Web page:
Hellboy is a paranormal superhero film akin to Men In Black by way of some Saturday Morning Cartoons. During the prelude, the notorious Grigori Rasputin, redressed as a Nazi sorcerer - and made famous by the German pop band, Boney M (just kidding), is opening a portal between worlds in order to free some tentacled Elder gods on loan from H.P. Lovecraft (how this will help the Third Reich is uncertain). Fortunately, a squad of `Merakin soldiers and their cigar-chomping sergeant spoil the show, but not before a small CG devil-toddler escapes into our world and the squad's occult expert woos the tot with candy, names it Hellboy, and becomes Hellboy's surrogate father, raising him to fight crime with a Fish Man from the back of a mobile command center disguised as a garbage truck. Eventually, Rasputin returns, murders the occultist (played in his old age by John Hurt) and other things happen.

That may sound ridiculous but it isn't (it's ZANY, he said, with mock jubilation), it's funny, oddly poignant at times, with one or two jump scares, and plenty of super strength-based action sequences. The film probably would have faired better (not that it did too shabby) if it hadn't been distributed on the heels of Men In Black II, a film following basically the same formula, with similar special effects, but an entirely different plot. The comparison wouldn't even be worth mentioning if not for Myers, the annoying protagonist played by Rupert Evans, but I'll get to him in a moment. First, some glad-handing!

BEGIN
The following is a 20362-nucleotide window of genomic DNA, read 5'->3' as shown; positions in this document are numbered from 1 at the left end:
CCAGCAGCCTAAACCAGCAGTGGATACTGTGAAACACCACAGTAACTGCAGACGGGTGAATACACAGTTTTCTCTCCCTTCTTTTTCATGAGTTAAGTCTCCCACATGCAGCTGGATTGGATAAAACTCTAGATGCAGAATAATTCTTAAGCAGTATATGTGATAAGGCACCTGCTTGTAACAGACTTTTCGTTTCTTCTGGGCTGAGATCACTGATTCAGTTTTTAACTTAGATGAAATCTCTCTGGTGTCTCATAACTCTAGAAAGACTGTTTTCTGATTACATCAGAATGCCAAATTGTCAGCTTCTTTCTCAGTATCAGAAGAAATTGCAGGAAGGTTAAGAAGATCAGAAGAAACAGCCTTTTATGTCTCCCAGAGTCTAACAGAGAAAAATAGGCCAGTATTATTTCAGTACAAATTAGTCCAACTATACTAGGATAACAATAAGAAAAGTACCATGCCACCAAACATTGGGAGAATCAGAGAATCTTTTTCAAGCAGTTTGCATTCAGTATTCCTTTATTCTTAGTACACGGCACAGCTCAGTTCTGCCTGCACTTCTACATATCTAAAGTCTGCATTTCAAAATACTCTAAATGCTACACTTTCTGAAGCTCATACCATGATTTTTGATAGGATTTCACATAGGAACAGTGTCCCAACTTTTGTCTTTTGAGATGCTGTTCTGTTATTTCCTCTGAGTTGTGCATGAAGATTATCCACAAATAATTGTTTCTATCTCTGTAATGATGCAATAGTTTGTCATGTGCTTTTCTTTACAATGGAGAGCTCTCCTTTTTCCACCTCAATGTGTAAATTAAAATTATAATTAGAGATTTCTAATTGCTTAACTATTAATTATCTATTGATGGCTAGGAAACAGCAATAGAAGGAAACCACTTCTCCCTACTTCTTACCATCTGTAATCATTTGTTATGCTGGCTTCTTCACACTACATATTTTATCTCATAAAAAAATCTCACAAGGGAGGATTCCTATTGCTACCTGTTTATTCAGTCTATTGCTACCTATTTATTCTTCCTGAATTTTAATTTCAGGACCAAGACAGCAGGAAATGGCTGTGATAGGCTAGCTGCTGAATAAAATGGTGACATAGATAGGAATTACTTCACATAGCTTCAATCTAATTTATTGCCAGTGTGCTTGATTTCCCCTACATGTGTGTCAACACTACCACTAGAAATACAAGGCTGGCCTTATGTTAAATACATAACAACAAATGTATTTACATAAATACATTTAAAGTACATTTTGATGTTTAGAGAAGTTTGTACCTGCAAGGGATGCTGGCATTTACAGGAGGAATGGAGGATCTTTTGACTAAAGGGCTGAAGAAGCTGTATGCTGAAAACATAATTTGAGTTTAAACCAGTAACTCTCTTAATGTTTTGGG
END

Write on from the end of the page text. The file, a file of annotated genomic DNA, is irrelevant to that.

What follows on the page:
Jeffrey Tambor, playing Agent Manning, is the star of every scene he's in, so I'd like to give him special mention since he hardly gets top billing, but Ron Perlman is Hellboy the same way that an apple is an apple. He embodies the character, never seems uncomfortable with three pounds of makeup on his face, and carries himself like he's having one helluva good time.

Okay, so, the skinny. Like in Men In Black, the protagonist in Hellboy is your basic point of view character, an everyday normal guy, in over his head. John Everyman (I mean "Myers"), is as flummoxed and flabbergasted as the audience would be in his shoes, but also kind, caring, brave (to sum, as the film does for us, pure of heart), and unabashedly boring. I'll spoil the sequel: the studio, the producers, whomever, realized that the audience was interested in Hellboy's antics, not his everyday normal partner (da-derp) and they leave Myers in the lurch, reassigned by Hellboy to some godforsaken snowcapped waste, jealous of Myer's relationship with his longtime, off/on flame (wink, nod, nudge to those that know the story), Liz Sherman (played by Selma Blair. Nothing too exceptional to add there). According to IMDB, Rupert Evans was unable to reprise the role, so the character was written out, but I like my version better.

Aside from Myers, my only gripe is the occasionally weak wire work. The CGI can be rubbery, but since we're dealing with cosmetic-makeup monsters, animatronics, and occasionally rubber tentacles, rubbery CGI fits right in, but there are three moments in my recollections - Hellboy fleeing on a crumbling bridge, leaping over a truck to pursue Samael (a monster of little renown), and Samael tossing Hellboy across a crowded subway platform - where the wire work is less than convincing and Hellboy seems to float ON A WIRE.

If you're a fan of the director, Guillermo del Toro, a fan of Men In Black, or the Marvel movies, I think this would fit nicely on your shelf next to the others. The sequel, The Golden Army, is loads better, so clear some extra space while you're at it.

This particular release is the "Director's Cut", reinserting some great footage that had been left on the floor due to time constraints, and while it does fill in some holes, I'll admit that it begins to chafe a bit around ninety minutes in, when Hellboy sulks and Myers (MYERS!!!) has a crisis of faith...in himself (oy!). The commentary track is worth a listen. You get to hear del Toro dish, gush, and ogle his own work, and he seems pleasingly tickled by all of the bits of his imagination that have been brought to life. There are other features too, so check'em out.

And for those care, Hellboy does NOT pass the Bechdel Test.